Back in 2009, the toxin caused by blue-green algae was at 100 times the limit set by the World Health Organization for swimming. Last summer state officials warned people not to touch water, take boats on, or even eat fish from Grand Lake St. Marys.

“Not just Grand Lake St. Mary’s and Lake Erie but I think it was 18 other lakes in Ohio last year that the EPA found manure and other fertilizers in that were washing off into the waterways,” said Lauren Ketcham the Communications Coordinator for the Ohio Ecological Food and Farm Association, the organization that licenses organic farms in Ohio.

Ohio isn’t the only state in the nation to have this problem, and it doesn’t occur only in freshwater.

The Portage River in Woodville, Ohio

The Portage River in Woodville, Ohio runs all the way from Bowling Green to Lake Erie, passing through various farmlands along the way. Photo by Kaycee Hallett

The Gulf of Mexico is the second largest dead zone in the world, Kornbluth said. “Last measured, it was the size of the state of Massachusetts,” said Kornbluth.

According to Kornbluth and the EPA, phosphorus is a major factor in the Gulf of Mexico dead zone. Most of this phosphorus comes from the Mississippi River.

Kornbluth said that the EPA estimates roughly 43 percent of agriculture runoff along the Mississippi River ends up in the Gulf of Mexico.

During the spring months, snow melts and rain falls, carrying farm runoff into the river. In the 90 days it takes for the Mississippi River to run from Minnesota to the Gulf of Mexico, enough phosphorus is collected to create massive algae blooms, and when those algae blooms die in early summer, the dead zone is created.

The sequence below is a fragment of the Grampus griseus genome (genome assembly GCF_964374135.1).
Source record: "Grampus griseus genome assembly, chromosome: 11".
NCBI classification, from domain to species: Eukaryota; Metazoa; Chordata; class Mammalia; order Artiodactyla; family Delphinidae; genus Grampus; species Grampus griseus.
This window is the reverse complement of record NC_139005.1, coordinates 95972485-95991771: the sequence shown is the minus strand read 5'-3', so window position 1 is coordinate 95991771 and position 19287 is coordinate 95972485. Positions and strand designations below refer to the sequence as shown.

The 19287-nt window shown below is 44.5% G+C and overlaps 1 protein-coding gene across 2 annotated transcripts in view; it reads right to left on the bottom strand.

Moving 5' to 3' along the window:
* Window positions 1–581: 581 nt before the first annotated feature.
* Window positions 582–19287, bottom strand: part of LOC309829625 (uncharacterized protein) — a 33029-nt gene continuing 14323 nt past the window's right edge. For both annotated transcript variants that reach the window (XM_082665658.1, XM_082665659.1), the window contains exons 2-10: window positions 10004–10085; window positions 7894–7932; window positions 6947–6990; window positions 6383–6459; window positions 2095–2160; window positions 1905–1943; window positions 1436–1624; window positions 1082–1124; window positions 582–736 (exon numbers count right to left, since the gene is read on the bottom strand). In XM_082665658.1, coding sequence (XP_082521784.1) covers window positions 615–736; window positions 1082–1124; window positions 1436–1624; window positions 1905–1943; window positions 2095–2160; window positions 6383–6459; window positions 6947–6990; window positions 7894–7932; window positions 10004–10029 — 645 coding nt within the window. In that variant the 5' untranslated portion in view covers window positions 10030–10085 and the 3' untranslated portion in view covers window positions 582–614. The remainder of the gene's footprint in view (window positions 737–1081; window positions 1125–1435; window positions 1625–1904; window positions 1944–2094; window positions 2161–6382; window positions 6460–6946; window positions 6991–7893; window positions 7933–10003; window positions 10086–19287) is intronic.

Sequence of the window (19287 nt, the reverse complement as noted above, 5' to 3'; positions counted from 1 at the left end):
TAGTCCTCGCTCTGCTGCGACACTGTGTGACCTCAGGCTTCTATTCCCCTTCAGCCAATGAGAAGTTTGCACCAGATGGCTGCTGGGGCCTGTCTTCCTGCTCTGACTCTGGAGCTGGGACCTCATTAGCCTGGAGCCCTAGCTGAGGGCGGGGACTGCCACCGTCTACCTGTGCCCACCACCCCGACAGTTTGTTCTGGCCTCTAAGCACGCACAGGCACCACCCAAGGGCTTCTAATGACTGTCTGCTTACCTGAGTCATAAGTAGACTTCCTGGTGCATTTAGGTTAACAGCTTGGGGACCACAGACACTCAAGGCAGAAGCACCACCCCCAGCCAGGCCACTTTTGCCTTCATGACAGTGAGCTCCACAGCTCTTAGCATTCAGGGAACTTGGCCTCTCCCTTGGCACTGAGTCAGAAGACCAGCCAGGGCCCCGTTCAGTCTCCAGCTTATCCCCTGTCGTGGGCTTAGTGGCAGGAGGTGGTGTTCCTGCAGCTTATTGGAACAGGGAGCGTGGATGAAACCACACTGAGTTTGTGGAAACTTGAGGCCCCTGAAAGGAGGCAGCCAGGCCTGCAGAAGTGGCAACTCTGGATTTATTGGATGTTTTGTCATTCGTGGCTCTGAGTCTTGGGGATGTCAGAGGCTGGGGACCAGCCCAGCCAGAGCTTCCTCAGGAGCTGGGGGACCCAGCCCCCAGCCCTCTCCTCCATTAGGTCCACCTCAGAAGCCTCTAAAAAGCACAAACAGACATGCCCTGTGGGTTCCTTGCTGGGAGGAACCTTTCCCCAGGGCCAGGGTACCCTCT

Phosphorus that comes from agricultural resources is referred to as non-point source phosphorus. It is diffused and harder to pinpoint, Kornbluth said.

Because the land in this region is used primarily for agriculture, most farmers are working to decrease any runoff.

“They’re making a living off that land. If they were abusing it or doing things that would attribute to the runoff or soil erosion, that’s the best soil that erodes and washes away down the streams. And if it carries nutrients, they have to replace those nutrients at the best time of the year so they’re wasting money,” said Allen Gahler, the organization director for the Ottawa, Lucas and Wood County chapters of the Ohio Farm Bureau.

The Ohio Farm Bureau encourages its members to do frequent nutrient tests to see what nutrients need to be added to the field and how much. That way, there won’t be excess chemicals to runoff into the tributaries that head towards Lake Erie.

“In Ohio, you’re allowed to apply liquid manure on frozen grounds, and it runs off when the ground melts and gets into the streams,” Bihn said.

The best time to apply fertilizer to the fields, as far as reducing runoff is concerned, is the spring after the snow melts. However, this is difficult for some farmers because most of the fertilizing is contracted to companies who come and apply it for them. This means there is limited equipment for an entire area, and it is difficult for every field to be done in the same period of time.

Flooded yard near Portage River in Woodville, Ohio

A flooded yard near the Portage River in Woodville, Ohio. Photo by Kaycee Hallett

“If it’s cold and wet and rainy, and if you have one person applying the nutrients and they’ve got to be 10 places at one time, they just can’t do that. There’s just some limitations on how the industry is set up now,” said Larry Antosch, the senior director for Program Innovation and Environmental Policy for the Ohio Farm Bureau.

Several scientists believe that fertilizer being placed on the fields in the fall or winter is a contributing factor to the current trend: total phosphorus levels are decreasing nationally while the amount of what’s called “dissolved reactive phosphorus” is increasing. Dissolved reactive phosphorus is phosphorus that’s already broken down in the water and is readily usable for plants and algae, making it easier for algae blooms to occur.

“Farmers recognize that there’s a problem. Obviously with Grand Lake St. Marys, and then even the algae blooms we saw in Lake Erie this year, the entire industry as well as the general public should recognize that there may be issues that need to be addressed. But farmers are not going to stand up and say ‘It’s completely our fault. It’s got to be our fault. So regulate us and that will take care of it’,” Gahler said.